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Macho Man headed for WWE HOF

My favorite all-time wrasslers were Rick Flair and Stone Cold Steve Austin.

The most athletic wrestler?

(Macho Man) Randy Savage, who played four years of minor-league ball under his real name: Randy Poffo.

No one came off the top rope like he did. Savage, 58, a switch-hitting outfielder and first baseman, was killed in a car accident in Florida May 20, 2011.

As Poffo, he played three years in the St. Louis Cardinals system with the rookie-Class Gulf Coast Cardinals breaking in under manager manager Tom Burgess (London, Ont.) in 1971, playing with future major leaguers Larry Herndon, Jerry Mumphrey Mike Potter, Mike Vail and Angel Torres as he hit .286 with two homers and 13 RBIs with a .912 OPS.

The next year he was back in the Gulf Coast League wCardinals ith Dan Larson and Mumphrey battng .274.

He started out with the Gulf Coast League Redbirds in 1973 before being promoted to class-A Orangeburg and manager Jim Piersall. That season he played alongside Cardell Camper and Tito Landrum. Poffo hit .282 with two homers, 11 RBIs and a .717 OPS at his two stops.

Then, he joined the 1974 Cincinnati Reds’ class-A Tampa Tarpons, which had future mahor leaguers Don Werner, Manny Sarmiento and Paul Thormodsgard. Poffo batted .232 with nine homers and 66 RBIs with a .662 OPS. An arm injury forced him to give up catching and playig the outfield concentrating on his DH duties.

“I didn’t know that he became a wrestler, but I did know he was not a ball player,” Tampa manager Russ Nixon told me years ago.

Savage was coming to Toronto for a wrestling card years ago, so an interview was set up and I called him at the Rochester, N.Y., hotel where he was staying under an assumed name.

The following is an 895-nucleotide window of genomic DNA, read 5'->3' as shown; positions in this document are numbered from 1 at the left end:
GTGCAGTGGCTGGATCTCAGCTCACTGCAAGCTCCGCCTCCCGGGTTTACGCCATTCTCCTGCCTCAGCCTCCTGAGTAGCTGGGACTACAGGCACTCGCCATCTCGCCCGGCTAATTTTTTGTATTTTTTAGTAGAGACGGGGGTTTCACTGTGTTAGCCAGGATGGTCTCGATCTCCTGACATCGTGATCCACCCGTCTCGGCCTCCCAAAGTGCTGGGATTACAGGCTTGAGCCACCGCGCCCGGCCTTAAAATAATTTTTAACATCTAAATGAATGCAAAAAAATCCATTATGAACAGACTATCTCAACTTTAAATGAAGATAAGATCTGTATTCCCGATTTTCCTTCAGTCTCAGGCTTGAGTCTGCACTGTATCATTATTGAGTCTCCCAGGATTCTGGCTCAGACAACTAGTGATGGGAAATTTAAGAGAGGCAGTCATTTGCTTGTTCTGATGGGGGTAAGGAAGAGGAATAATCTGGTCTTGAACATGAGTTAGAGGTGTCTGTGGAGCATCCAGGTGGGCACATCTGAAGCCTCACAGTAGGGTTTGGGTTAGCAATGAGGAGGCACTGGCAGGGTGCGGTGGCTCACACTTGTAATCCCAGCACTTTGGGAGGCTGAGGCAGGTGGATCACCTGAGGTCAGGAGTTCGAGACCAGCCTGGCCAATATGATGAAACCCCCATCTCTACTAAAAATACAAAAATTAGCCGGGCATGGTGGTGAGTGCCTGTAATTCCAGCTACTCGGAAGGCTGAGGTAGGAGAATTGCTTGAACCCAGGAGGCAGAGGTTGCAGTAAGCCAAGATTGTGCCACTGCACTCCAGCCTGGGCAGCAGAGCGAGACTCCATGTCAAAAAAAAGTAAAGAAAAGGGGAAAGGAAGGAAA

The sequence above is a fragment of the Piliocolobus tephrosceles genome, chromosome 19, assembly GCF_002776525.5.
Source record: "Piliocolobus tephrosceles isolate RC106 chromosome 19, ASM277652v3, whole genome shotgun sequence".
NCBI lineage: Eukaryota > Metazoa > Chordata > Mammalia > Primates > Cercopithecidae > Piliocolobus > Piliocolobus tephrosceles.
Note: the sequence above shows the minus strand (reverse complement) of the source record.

“WELL YA KNOW, I GOTTA TELL YOU, THE THING ABOUT …” Savage began, totally wound and in TV character as if being interviewed by Mean Gene Okerlund.

Sorry, I wanted to talk to you about playing baseball …elizabeth

“Oh, okay, sure what do you need?” said Savage, as he hit the off button to his ring personna.

About 10 minutes into our conversation, he turned to his wife and manager, the Lovely Miss Elizabeth and said: “Elizabeth! This guy knows more about me than I do.”

One spring in Dunedin, Lloyd Moseby and Rick Leach argued long and loud over inside the Grant Field clubhouse down the third base line, who would a win Saturday night main event production that used to be shown during with summer when Saturday Night Live cast was on vacation.

Jimmy (Superfly) Snuka was meeting Savage.

Legendary Toronto Star columnist Jim Proudfoot listened quietly.

After Moseby left, Proudfoot whispered to Leach: “It was taped last night, would you like to know the winner?”

Leach thanked Proudfoot.

And as he walked away searching for Moseby who had headed to the field, he bellowed: “A millionaire is going down!”

The best match I ever saw in person was Snuka and Savage battling for over 90 minutes in San Diego in the best-of-three falls. No, the boss did not assign me to cover the match. It was a day after the 1985 winter meetings.

Walking out, a Savage fan said something unsulted Snuka to to a fan in a Superfly jacket. Next thing you know they were landing rights and lefts and blood was flying.